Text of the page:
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Calculate Your Free Time

Also Known As: Commitments Reality Check

Why should I calculate my free time?

You, like everyone else, have just 168 hours in the week that you can spend as you see fit. You simply cannot do more than 168 hours of “stuff” in a week—if you find yourself falling short on basic necessities like sleep, exercise, or coursework, something has to give. Once you complete this exercise you will begin to reflect on your priorities and consider reducing or cutting commitments that are not as important to you.

This exercise has two parts:

  • Identify exactly how much free time you have by reflecting on your commitments throughout the week and calculating how much time they actually require.
  • Take control of your schedule by adjusting your commitments to bring the amount of free time you have to a level that is suitable for you.

We have provided Figure 1 below as a guide to help you complete Part 1 of this exercise.

Part 1


  • Read through Figure 1 and familiarize yourself with the calculation being made for each commitment.
  • List your commitments in the first column using this template.
  • The crucial step: For each commitment, calculate the time you really think it deserves.  Be as accurate and honest with yourself as possible. Rather than listing how much time you actually put into something, list the amount of time the commitment actually requires if you perform it to your highest standards.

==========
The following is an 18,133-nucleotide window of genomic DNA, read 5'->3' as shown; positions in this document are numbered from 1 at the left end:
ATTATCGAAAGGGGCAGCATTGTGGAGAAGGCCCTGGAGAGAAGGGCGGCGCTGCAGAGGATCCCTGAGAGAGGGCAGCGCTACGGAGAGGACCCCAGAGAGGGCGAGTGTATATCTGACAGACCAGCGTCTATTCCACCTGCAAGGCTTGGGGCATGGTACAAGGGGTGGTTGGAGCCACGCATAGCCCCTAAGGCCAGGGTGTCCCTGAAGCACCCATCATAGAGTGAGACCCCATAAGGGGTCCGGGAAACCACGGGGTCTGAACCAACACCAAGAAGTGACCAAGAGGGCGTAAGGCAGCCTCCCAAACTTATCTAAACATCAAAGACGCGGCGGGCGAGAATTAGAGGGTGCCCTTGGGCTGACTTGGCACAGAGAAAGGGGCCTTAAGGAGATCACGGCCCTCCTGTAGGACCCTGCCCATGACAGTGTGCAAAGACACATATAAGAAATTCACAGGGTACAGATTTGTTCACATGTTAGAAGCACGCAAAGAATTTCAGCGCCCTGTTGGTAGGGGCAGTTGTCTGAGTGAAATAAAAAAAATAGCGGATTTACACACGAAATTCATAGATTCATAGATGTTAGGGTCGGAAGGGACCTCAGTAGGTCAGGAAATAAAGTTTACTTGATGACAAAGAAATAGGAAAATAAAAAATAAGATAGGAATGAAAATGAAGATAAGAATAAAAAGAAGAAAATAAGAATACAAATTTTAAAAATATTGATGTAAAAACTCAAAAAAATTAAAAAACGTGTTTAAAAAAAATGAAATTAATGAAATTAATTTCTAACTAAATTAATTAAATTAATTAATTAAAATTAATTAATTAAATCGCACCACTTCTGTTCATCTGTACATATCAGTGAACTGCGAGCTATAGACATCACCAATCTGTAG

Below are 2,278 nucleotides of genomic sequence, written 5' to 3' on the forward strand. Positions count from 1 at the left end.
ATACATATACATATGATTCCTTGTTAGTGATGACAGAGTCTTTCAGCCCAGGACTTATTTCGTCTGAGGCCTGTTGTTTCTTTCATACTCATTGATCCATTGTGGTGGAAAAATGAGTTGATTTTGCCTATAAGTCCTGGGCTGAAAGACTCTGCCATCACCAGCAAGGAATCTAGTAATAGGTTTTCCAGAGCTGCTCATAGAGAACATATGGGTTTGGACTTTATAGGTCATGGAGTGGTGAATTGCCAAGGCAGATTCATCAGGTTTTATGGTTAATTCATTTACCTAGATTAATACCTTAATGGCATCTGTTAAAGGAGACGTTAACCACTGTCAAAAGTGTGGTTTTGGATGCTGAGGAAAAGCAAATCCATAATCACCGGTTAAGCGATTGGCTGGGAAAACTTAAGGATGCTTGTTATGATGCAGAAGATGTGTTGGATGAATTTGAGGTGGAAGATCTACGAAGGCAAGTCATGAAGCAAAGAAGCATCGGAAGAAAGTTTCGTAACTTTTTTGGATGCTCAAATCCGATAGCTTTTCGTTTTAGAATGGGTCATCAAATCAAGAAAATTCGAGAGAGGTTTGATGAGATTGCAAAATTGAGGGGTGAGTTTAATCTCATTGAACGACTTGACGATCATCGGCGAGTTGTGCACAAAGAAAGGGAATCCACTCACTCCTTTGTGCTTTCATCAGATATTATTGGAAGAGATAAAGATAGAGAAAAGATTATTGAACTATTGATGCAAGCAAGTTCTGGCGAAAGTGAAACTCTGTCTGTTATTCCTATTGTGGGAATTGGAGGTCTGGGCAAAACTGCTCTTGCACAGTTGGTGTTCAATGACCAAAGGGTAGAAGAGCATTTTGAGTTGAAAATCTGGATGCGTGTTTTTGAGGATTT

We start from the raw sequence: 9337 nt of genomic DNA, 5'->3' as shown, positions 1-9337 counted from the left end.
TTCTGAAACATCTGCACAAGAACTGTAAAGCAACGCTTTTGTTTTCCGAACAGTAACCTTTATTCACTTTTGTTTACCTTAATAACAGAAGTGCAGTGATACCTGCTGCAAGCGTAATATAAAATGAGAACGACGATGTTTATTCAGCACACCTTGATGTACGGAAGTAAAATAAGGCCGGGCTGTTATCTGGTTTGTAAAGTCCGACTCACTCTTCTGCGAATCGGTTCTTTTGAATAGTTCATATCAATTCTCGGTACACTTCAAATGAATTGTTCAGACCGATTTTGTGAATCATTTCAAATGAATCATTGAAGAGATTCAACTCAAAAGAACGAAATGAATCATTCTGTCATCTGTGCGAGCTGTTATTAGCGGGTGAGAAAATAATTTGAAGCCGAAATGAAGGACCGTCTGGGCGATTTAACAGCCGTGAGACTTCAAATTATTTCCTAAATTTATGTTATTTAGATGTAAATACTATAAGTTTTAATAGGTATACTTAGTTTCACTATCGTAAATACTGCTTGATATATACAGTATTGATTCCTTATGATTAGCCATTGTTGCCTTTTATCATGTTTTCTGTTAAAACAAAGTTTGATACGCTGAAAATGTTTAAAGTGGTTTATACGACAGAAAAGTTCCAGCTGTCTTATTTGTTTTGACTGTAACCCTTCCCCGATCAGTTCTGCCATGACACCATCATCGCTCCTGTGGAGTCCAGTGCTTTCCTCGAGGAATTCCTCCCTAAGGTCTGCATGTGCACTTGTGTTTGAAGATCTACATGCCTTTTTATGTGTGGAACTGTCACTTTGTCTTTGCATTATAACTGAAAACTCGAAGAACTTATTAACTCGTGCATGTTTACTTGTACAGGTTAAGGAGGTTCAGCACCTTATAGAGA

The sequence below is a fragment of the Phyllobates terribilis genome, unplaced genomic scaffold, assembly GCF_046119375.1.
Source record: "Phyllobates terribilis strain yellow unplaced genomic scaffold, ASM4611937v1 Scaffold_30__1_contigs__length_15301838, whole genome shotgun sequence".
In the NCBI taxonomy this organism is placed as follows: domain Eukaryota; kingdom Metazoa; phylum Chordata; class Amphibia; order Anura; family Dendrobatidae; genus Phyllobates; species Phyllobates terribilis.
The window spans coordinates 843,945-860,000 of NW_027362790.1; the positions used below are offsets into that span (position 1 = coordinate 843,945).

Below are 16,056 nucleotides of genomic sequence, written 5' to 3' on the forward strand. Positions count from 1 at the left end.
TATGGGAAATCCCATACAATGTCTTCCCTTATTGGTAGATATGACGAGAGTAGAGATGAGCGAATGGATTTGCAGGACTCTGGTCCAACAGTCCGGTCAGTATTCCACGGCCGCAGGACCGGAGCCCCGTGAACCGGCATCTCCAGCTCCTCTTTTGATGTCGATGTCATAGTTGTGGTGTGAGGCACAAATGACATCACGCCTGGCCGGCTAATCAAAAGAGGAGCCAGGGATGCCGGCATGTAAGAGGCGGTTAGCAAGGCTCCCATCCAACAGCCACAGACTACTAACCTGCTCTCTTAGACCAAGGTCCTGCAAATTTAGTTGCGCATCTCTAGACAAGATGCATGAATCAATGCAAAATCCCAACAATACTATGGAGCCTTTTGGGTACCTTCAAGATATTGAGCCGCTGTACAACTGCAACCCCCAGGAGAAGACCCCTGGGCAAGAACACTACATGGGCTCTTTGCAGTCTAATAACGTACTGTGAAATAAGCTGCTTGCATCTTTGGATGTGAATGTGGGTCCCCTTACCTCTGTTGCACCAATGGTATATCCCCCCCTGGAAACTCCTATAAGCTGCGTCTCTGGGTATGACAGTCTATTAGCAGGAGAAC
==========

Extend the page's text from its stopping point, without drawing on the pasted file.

• For example, it would be nice if your Calculus problem set only took 2 hours per week. However, if you have found that it actually takes 4 hours to complete the work accurately and thoroughly, you should designate 4 hours per week for this task.
    • Likewise, if you have been getting 6 hours of sleep per night but want to get 8, use 8 hours in your calculation. (We strongly recommend this, as studies indicate that 8 hours of sleep per night can promote the health and academic success of college students.)
  • Add up all your results from the Time column.
    • Do not revise your calculations down! You may end up with a total time that is greater than 168 hours, and that’s okay. This exercise is intended to show whether your commitments are realistic or if you need to think about scaling back your commitments in order to succeed in your classes and maintain a healthy lifestyle.
  • Subtract your Total Hours from 168 to see how much free time you actually have.

Figure 1: Example weekly time commitments of a Columbia undergraduate.




(assume 15 credits)

Three lectures (3 courses * 75 minutes * 2 meetings per week), each with discussion sections (3 * 60 minutes), one seminar (120 minutes * 2 meetings per week), one PE class (60 minutes * 2 meetings per week = 990 minutes

16.5 hours/week

Work (casual, work-study, internship, lab research)

This number will vary greatly depending on your situation

8 hours/week


Assume the recommended 8 hours per day

56 hours/week


Assume you take your time and enjoy meals with friends (1 hour each * 3 meals per day * 7 days)

21 hours/week



The prevailing wisdom is that you should spend 3 hours on assignments/reading/studying for every hour you spend in the classroom (16.5 hours in class * 3 hours)

49.5 hours/week


Again, this number will vary with your situation. (Studies show that at least 20 minutes of vigorous exercise 5 days of week is necessary for emotional and physical health.)

2 hours/week